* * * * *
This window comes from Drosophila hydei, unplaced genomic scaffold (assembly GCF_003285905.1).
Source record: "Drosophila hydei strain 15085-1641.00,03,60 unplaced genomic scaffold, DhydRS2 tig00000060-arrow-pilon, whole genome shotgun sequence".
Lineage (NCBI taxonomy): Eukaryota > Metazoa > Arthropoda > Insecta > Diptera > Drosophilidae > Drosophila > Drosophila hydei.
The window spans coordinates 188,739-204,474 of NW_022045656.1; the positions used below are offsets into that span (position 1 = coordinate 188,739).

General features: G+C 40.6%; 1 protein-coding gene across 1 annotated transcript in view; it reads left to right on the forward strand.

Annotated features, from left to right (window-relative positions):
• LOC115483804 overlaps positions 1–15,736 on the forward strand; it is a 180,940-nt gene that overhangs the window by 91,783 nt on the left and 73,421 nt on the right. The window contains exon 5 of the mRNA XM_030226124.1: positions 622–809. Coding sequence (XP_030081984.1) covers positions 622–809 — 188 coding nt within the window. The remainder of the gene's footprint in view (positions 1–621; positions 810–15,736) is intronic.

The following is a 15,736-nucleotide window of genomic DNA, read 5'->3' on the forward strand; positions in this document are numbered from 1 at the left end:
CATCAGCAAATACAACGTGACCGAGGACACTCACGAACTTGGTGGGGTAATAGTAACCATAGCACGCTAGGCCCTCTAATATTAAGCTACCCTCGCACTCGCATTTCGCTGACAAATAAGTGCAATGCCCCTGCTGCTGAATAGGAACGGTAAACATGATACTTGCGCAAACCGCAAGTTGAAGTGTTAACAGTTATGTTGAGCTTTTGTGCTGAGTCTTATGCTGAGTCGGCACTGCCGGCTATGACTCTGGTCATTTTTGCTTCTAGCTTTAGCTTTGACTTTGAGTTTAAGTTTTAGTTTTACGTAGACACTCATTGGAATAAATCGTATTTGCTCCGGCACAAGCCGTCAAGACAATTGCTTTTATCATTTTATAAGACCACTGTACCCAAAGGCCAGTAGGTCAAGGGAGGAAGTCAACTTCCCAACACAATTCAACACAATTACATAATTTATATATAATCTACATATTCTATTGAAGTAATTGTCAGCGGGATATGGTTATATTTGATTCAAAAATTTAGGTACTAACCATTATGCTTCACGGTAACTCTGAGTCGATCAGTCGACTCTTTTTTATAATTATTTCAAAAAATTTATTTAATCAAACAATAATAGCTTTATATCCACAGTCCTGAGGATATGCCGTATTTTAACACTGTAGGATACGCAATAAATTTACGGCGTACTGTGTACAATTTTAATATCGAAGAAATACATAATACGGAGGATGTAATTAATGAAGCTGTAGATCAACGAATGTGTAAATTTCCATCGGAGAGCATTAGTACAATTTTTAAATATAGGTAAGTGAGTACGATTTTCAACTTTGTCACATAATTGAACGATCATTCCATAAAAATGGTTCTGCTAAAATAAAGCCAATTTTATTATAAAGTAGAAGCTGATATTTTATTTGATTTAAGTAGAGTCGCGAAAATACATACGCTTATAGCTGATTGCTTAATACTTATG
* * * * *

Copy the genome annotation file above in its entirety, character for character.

This window comes from Drosophila hydei, unplaced genomic scaffold (assembly GCF_003285905.1).
Source record: "Drosophila hydei strain 15085-1641.00,03,60 unplaced genomic scaffold, DhydRS2 tig00000060-arrow-pilon, whole genome shotgun sequence".
Lineage (NCBI taxonomy): Eukaryota > Metazoa > Arthropoda > Insecta > Diptera > Drosophilidae > Drosophila > Drosophila hydei.
The window spans coordinates 188,739-204,474 of NW_022045656.1; the positions used below are offsets into that span (position 1 = coordinate 188,739).

General features: G+C 40.6%; 1 protein-coding gene across 1 annotated transcript in view; it reads left to right on the forward strand.

Annotated features, from left to right (window-relative positions):
• LOC115483804 overlaps positions 1–15,736 on the forward strand; it is a 180,940-nt gene that overhangs the window by 91,783 nt on the left and 73,421 nt on the right. The window contains exon 5 of the mRNA XM_030226124.1: positions 622–809. Coding sequence (XP_030081984.1) covers positions 622–809 — 188 coding nt within the window. The remainder of the gene's footprint in view (positions 1–621; positions 810–15,736) is intronic.

The following is a 15,736-nucleotide window of genomic DNA, read 5'->3' on the forward strand; positions in this document are numbered from 1 at the left end:
CATCAGCAAATACAACGTGACCGAGGACACTCACGAACTTGGTGGGGTAATAGTAACCATAGCACGCTAGGCCCTCTAATATTAAGCTACCCTCGCACTCGCATTTCGCTGACAAATAAGTGCAATGCCCCTGCTGCTGAATAGGAACGGTAAACATGATACTTGCGCAAACCGCAAGTTGAAGTGTTAACAGTTATGTTGAGCTTTTGTGCTGAGTCTTATGCTGAGTCGGCACTGCCGGCTATGACTCTGGTCATTTTTGCTTCTAGCTTTAGCTTTGACTTTGAGTTTAAGTTTTAGTTTTACGTAGACACTCATTGGAATAAATCGTATTTGCTCCGGCACAAGCCGTCAAGACAATTGCTTTTATCATTTTATAAGACCACTGTACCCAAAGGCCAGTAGGTCAAGGGAGGAAGTCAACTTCCCAACACAATTCAACACAATTACATAATTTATATATAATCTACATATTCTATTGAAGTAATTGTCAGCGGGATATGGTTATATTTGATTCAAAAATTTAGGTACTAACCATTATGCTTCACGGTAACTCTGAGTCGATCAGTCGACTCTTTTTTATAATTATTTCAAAAAATTTATTTAATCAAACAATAATAGCTTTATATCCACAGTCCTGAGGATATGCCGTATTTTAACACTGTAGGATACGCAATAAATTTACGGCGTACTGTGTACAATTTTAATATCGAAGAAATACATAATACGGAGGATGTAATTAATGAAGCTGTAGATCAACGAATGTGTAAATTTCCATCGGAGAGCATTAGTACAATTTTTAAATATAGGTAAGTGAGTACGATTTTCAACTTTGTCACATAATTGAACGATCATTCCATAAAAATGGTTCTGCTAAAATAAAGCCAATTTTATTATAAAGTAGAAGCTGATATTTTATTTGATTTAAGTAGAGTCGCGAAAATACATACGCTTATAGCTGATTGCTTAATACTTATG